Men of Compassion
A Study of Nehemiah
Dr. Jim Denison
With today’s economic woes and worries, we could not have today’s study in a more appropriate setting. We have been called to be men of wisdom, commitment, sacrifice, and courage. Now God will call us to be men of compassion. Who needs your help this week?
See the need (vs. 1-6)
The problems faced by the nation to this point were external: Permission from the king to rebuild the city, and opposition from their enemies in the region. Now Nehemiah comes to the most difficult and disastrous issue of all: Internal conflict. The text begins: “Now the men and their wives raised a great outcry against their Jewish brothers” (v. 1).
“Outcry” translates the Hebrew word used for the cry of the Jews against their Egyptian masters during their slavery in Egypt. This is shortly before the wall was finished in August-September, near the end of the harvest. Creditors were requiring payment of capital and interest on loans. Nehemiah had asked the men to stay in Jerusalem to do the work, leaving their villages. Now an economic crisis resulted, resulting in four problems.
Food shortages: “We and our sons and daughters are numerous; in order for us to eat and stay alive, we must get grain” (v. 2). They had neglected their fields and crops in order to work on the walls, and now were running out of food for their families.
Debt: “We are mortgaging our fields, our vineyards and our homes to get grain during the famine” (v. 3). As a result, they would have no means to eat in the future. This was like eating the grain for next year’s harvest, or drinking the water needed to prime the pump.
Taxes: “We have had to borrow money to pay the king’s tax on our fields and vineyards” (v. 4). They owed Artaxerxes property taxes, perhaps as much as 40% (the rate in the Persian Empire) and had no means to pay them. So they borrowed from their fellow Jews, at exorbitant rates of interest.
Slavery: “Although we are of the same flesh and blood as our countrymen and though our sons are as good as theirs, yet we have to subject our sons and daughters to slavery. Some of our daughters have already been enslaved, but we are powerless, because our fields and our vineyards belong to others” (v. 5). This was permitted by the law, and would last six years: “If you buy a Hebrew servant, he is to serve you for six years. But in the seventh year, he shall go free, without paying anything” (Exodus 21:2). But they would have no workers for their fields or a way to be together in the meantime.
Nehemiah’s response: “When I heard their outcry and these charges, I was very angry” (v. 6). This was not the only response he could have made. He could have been frustrated with their complaint. After all, he had sacrificed everything to help them rebuild their city, and was doing what he had promised to do. While they had famine, debt, taxes, and slavery, at least they were a people again.
He could have been apathetic to their plight. None of this was his problem, or would affect him directly. His response was the opposite: “I was very angry.” The word means to feel pain and indignation in one’s very soul.
Jesus gave us the example for showing compassion with those in need. And Acts 3 is one of the greatest biblical teachings on showing compassion.
Start where the need is great; ask God to break your heart with what breaks his heart.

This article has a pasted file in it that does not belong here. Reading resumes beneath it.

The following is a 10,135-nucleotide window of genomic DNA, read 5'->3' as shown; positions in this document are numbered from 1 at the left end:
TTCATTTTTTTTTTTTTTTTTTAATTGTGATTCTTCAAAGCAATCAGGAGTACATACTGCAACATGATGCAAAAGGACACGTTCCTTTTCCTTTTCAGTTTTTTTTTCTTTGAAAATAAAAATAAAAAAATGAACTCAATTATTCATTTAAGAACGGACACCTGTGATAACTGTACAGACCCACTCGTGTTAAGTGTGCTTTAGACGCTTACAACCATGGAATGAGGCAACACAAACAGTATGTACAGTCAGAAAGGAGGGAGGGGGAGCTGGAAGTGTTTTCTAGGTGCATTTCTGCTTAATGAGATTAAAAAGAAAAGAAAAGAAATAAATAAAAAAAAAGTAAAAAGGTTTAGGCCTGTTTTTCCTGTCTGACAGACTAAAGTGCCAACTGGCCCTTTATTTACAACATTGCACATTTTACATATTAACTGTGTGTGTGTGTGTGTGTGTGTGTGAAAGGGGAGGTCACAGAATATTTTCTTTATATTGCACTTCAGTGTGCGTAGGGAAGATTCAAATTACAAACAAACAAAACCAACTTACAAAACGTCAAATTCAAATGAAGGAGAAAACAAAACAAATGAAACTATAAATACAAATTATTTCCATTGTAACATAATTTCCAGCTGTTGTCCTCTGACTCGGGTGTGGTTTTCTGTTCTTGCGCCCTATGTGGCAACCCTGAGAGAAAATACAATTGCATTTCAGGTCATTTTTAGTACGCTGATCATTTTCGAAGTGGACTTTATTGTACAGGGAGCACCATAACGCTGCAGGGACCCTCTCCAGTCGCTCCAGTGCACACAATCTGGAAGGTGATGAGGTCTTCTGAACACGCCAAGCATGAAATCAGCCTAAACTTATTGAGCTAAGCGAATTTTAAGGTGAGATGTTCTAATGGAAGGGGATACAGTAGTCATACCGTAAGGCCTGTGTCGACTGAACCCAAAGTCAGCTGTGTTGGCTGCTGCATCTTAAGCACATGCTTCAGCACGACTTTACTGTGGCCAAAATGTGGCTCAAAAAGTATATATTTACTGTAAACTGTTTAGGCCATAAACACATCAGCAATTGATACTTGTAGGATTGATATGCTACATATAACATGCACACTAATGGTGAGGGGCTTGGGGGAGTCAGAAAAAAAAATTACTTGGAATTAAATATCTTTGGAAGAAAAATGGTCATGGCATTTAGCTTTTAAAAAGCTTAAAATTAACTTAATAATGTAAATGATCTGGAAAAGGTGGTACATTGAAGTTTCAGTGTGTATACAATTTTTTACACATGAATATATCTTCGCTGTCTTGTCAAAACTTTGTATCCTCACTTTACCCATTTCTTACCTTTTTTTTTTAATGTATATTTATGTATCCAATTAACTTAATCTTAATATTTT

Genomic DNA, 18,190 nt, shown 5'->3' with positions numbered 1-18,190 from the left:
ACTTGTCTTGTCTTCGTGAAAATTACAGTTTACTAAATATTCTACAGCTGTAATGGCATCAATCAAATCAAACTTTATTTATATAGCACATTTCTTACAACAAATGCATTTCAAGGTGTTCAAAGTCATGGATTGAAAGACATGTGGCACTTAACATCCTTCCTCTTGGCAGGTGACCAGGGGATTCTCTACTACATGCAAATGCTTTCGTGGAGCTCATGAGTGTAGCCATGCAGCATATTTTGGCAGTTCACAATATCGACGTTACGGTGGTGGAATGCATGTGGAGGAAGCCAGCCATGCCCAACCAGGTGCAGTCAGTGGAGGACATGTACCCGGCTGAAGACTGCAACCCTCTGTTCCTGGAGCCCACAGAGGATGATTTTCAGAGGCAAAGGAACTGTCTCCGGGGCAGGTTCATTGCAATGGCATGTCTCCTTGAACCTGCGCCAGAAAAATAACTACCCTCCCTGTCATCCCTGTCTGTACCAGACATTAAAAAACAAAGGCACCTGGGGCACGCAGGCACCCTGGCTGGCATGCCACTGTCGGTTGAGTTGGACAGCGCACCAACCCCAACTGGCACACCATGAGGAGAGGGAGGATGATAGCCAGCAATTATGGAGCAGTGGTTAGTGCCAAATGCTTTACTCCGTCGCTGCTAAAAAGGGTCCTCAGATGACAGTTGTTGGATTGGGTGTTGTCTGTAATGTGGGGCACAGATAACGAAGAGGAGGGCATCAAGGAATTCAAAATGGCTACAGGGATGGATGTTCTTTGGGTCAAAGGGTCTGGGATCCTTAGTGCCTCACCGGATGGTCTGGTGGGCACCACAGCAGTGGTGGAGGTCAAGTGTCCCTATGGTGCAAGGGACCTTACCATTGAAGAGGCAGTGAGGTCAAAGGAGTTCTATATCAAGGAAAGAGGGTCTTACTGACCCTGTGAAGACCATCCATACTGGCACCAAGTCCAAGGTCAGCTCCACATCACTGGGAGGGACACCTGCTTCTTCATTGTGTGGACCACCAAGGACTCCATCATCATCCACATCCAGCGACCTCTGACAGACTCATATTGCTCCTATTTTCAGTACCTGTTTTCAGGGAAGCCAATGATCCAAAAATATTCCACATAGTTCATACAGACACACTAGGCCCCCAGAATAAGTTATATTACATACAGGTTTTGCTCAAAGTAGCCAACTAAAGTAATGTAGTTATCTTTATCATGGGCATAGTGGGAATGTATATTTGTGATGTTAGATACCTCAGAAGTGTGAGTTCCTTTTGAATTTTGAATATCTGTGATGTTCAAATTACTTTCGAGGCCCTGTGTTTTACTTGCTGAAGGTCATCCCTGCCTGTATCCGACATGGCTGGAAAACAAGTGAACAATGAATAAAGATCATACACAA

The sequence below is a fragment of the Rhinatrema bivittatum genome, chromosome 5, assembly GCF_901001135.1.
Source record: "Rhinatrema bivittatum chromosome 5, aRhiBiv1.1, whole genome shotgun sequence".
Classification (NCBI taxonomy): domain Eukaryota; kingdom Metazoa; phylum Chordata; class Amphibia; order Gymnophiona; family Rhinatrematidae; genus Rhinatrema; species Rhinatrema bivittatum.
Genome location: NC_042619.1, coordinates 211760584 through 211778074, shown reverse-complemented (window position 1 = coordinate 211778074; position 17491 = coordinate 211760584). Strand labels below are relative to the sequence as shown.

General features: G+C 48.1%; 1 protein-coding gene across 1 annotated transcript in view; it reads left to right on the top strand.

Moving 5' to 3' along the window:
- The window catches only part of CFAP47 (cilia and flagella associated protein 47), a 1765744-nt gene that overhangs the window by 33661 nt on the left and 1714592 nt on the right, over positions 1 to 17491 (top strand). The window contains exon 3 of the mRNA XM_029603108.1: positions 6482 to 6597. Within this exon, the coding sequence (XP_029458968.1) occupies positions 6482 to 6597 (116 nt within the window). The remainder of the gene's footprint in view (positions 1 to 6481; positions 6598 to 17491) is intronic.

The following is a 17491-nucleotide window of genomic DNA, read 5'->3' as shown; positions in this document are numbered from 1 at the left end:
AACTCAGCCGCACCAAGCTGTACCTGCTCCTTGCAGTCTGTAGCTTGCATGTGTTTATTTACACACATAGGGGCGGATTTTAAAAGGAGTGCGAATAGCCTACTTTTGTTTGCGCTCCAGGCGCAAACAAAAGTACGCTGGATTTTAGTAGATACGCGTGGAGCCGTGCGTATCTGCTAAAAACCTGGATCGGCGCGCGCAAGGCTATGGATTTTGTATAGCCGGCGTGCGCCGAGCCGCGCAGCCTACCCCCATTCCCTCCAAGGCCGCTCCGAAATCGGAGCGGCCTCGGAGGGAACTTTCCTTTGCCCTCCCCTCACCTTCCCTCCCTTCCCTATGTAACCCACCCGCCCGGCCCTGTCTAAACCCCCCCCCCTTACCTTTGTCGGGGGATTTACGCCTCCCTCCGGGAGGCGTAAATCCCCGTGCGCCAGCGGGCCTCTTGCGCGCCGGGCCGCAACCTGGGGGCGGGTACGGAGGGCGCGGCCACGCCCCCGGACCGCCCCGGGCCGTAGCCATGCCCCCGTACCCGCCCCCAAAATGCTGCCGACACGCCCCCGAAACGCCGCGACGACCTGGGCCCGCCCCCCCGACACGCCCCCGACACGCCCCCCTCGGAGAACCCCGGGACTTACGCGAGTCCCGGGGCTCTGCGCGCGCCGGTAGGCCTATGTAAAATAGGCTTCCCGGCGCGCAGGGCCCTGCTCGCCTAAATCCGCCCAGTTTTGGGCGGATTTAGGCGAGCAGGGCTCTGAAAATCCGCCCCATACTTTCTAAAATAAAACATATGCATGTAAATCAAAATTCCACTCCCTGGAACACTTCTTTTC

Get involved (vs. 7-13)
Nehemiah started with the debt problem: “You are exacting usury from your own countrymen!” (v. 7c). This was forbidden by the Law: “If you lend money to one of my people among you who is needy, do not be like a moneylender; charge him no interest” (Exodus 22:25).
Money could be loaned: “If there is a poor man among your brothers in any of the towns of the land that the Lord your God is giving you, do not be hardhearted or tightfisted toward your poor brother. Rather be openhanded and freely lend him whatever he needs” (Deuteronomy 15:7-8). But interest could not be charged. They were in direct violation of Scripture.
He then confronted the larger assembly: “So I called together a large meeting to deal with them” (v. 7d). He began with his own example: “As far as possible, we have bought back our Jewish brothers who were sold to the Gentiles” (v. 8a). Leviticus 25 gives guidelines for purchasing those who have been sold as slaves; Nehemiah and his leadership team have been doing that for the people.
Then he confronted their actions: “Now you are selling your brothers, only for them to be sold back to us!” (v. 8b). With this result: “They kept quiet, because they could find nothing to say” (v. 8c).
Now he turned the issue to its greatest significance: the honor of their God. Verse 9: “What you are doing is not right. Shouldn’t you walk in the fear of our God to avoid the reproach of our Gentile enemies?” They had been delivered by the grace of God, and now were defaming his name.
They must change now: “I and my brothers and my men are also lending the people money and grain. But let the exacting of usury stop! Give back to them immediately their fields, vineyards, olive groves and houses, and also the usury you are charging them–the hundredth part of the money, grain, new wine and oil” (vs. 10-11). They had been charging one percent a month, and were to return even this amount.
With this response: “We will give it back,” they said. “And we will not demand anything more from them. We will do as you say” (v. 12).
So Nehemiah solidified their decision: “Then I summoned the priests and made the nobles and officials take an oath to do what they had promised. I also shook out the folds of my robe and said, “In this way may God shake out of his house and possessions every man who does not keep this promise. So may such a man be shaken out and emptied!” At this the whole assembly said, “Amen,” and praised the LORD. And the people did as they had promised” (vs. 12-13).